If “creating a path toward lowering the deficit” is a priority, why is this budget 17 percent bigger than last year’s budget? Couple that with a shrinking economy (It shrunk at an annual rate of 6.1 percent for Q1, FY2009.) and you’ve got the recipe for growing deficits. According to this article, Rep. Paul Ryan thinks that the deficit projectsion are fiction:
Rep. Paul Ryan, R-Wis., said that Wednesday’s news that the economy had shrunk by 6.1 percent in the first quarter highlighted the likelihood that the deficit numbers are even worse than predicted in the budget. “Put reality into the budget and the deficits and debt go much higher,” Ryan said.
Under the Democrats’ unrealistic projections, each deficit is bigger than the record deficit under President Bush. That’s significant because every economist worth listening to will tell you that growth coming out of a recession should be considerably more robust than in the midst of a recovery.
They’ll also tell you that the best way to negate the recovery is with inflation. Reputable economists will also tell you that irrepsonsible debt levels suck money out of a recovering economy that entrepreneurs would otherwise use to expand their businesses.
I alluded to the CBO’s projection in this post. Here’s the CBO’s projections:
CBO, the official scorekeepers for legislation, said the House and Senate bills will help in the short term but result in so much government debt that within a few years they would crowd out private investment, actually leading to a lower Gross Domestic Product over the next 10 years than if the government had done nothing.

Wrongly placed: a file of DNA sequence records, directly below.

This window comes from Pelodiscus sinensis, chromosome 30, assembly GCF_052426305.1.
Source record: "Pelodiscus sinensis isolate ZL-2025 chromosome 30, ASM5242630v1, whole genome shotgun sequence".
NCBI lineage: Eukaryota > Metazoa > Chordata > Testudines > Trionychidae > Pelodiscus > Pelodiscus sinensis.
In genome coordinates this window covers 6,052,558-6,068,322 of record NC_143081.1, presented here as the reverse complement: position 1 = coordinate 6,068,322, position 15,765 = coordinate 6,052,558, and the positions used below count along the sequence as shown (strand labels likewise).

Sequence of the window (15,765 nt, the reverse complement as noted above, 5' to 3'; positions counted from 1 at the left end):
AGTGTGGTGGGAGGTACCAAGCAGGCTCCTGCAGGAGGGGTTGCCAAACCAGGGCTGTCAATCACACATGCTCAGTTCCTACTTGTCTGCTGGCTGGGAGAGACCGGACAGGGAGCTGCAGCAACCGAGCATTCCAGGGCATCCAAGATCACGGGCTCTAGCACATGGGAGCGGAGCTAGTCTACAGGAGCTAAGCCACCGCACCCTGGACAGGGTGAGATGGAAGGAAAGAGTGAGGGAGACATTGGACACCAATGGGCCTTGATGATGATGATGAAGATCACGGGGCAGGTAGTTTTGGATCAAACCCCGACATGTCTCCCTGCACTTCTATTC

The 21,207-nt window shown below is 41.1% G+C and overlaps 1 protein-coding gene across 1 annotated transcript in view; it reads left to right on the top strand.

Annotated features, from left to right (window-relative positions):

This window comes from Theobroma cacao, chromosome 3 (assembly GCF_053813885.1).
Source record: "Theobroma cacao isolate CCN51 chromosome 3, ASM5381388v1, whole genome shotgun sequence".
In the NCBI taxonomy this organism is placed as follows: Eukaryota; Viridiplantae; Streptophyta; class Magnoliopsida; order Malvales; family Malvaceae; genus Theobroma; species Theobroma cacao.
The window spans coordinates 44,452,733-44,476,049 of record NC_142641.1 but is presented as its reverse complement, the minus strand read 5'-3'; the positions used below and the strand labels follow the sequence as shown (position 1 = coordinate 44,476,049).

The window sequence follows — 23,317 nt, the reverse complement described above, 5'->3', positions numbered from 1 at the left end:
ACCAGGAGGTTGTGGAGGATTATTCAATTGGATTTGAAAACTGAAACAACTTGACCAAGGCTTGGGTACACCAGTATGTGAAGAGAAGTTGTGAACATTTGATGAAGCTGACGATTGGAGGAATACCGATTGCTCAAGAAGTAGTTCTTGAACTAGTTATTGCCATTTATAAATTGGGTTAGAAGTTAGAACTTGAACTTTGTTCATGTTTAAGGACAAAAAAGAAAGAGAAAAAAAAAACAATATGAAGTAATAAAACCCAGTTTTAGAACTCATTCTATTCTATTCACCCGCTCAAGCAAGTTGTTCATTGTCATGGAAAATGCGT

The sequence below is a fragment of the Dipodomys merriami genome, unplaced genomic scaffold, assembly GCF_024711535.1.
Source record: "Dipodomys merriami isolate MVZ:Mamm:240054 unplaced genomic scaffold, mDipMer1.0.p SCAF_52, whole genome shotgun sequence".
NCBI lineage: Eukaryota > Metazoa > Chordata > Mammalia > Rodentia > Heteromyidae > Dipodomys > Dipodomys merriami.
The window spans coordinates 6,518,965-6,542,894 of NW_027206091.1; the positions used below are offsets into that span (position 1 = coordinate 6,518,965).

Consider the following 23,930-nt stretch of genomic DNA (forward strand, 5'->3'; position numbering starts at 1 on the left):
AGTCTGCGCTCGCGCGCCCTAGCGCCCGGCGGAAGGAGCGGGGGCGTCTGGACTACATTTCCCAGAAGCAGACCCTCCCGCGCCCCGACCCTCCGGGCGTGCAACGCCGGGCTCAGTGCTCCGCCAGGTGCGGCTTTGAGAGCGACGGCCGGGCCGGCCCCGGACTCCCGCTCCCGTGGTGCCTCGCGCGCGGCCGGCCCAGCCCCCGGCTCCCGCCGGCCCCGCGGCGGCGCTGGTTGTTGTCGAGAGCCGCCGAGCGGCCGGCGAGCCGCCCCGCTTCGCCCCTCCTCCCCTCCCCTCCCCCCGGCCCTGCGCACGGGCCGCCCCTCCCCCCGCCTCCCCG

This isn’t the only instance where fuzy math has been employed by the Obama administration. Here’s another example:
“We began by passing a Recovery Act that has already saved or created over 150,000 jobs and provided a tax cut to 95% of all working families.”
When I saw the 150,000 jobs created or saved figure, I was more than skeptical. Here’s what Sen. Baucus, the chairman of the Senate Finance Committee, told Treasury Secretary Geithner:
You created a situation where you cannot be wrong. If the economy loses 2 million jobs over the next few years, you can say yes, but it would’ve lost 5.5 million jobs. If we create a million jobs, you can say, well, it would have lost 2.5 million jobs,” Baucus said. “You’ve given yourself complete leverage where you cannot be wrong, because you can take any scenario and make yourself look correct.”
There’s no way I’ll trust those figures, especially with the speculative nature of the figures. Adding to my skepticism is the fact that the Obama administration needs people to start thinking that the stimuilus plan actually did something. There’s little proof that it’s done anything more than add to our debt and paid off the Democratic Party’s political allies.
Finally, it’s put-up-or-shut-up time for Speaker Pelosi and President Obama. Their combination of inflation-creating do-nothing spending and their job-killing tax hikes will hurt families. Unfortunately, they chose to listen to their political allies instead of doing the right thing.
Meanwhile, Mike Pence and the House GOP leadership stayed true to their principles. Main Street will hate their Cap and Trade tax increase and Wall Street won’t trust or like their nationalization policies. When Pelosi’s and Obama’s policies start hurting families and the recovery doesn’t produce results, the people will take it out on them at the polls.
Cross-posted at California Conservative